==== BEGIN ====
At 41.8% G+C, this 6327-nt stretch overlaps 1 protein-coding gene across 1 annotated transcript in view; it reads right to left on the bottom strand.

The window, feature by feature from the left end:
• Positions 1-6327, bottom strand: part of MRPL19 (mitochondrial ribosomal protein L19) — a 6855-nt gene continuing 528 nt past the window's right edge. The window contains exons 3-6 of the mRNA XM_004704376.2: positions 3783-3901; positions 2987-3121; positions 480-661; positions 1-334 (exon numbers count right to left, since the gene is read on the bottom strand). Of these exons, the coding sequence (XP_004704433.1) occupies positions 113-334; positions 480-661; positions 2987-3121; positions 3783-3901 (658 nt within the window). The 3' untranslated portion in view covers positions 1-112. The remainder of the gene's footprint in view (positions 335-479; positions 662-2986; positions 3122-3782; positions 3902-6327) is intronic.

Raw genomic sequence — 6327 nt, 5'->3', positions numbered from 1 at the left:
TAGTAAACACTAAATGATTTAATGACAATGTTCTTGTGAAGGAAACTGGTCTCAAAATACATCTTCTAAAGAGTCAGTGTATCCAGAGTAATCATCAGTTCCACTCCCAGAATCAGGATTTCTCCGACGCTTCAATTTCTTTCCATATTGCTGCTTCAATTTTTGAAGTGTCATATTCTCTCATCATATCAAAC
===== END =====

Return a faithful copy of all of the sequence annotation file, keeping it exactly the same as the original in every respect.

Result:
At 41.8% G+C, this 6327-nt stretch overlaps 1 protein-coding gene across 1 annotated transcript in view; it reads right to left on the bottom strand.

The window, feature by feature from the left end:
• Positions 1-6327, bottom strand: part of MRPL19 (mitochondrial ribosomal protein L19) — a 6855-nt gene continuing 528 nt past the window's right edge. The window contains exons 3-6 of the mRNA XM_004704376.2: positions 3783-3901; positions 2987-3121; positions 480-661; positions 1-334 (exon numbers count right to left, since the gene is read on the bottom strand). Of these exons, the coding sequence (XP_004704433.1) occupies positions 113-334; positions 480-661; positions 2987-3121; positions 3783-3901 (658 nt within the window). The 3' untranslated portion in view covers positions 1-112. The remainder of the gene's footprint in view (positions 335-479; positions 662-2986; positions 3122-3782; positions 3902-6327) is intronic.

Raw genomic sequence — 6327 nt, 5'->3', positions numbered from 1 at the left:
TAGTAAACACTAAATGATTTAATGACAATGTTCTTGTGAAGGAAACTGGTCTCAAAATACATCTTCTAAAGAGTCAGTGTATCCAGAGTAATCATCAGTTCCACTCCCAGAATCAGGATTTCTCCGACGCTTCAATTTCTTTCCATATTGCTGCTTCAATTTTTGAAGTGTCATATTCTCTCATCATATCAAAC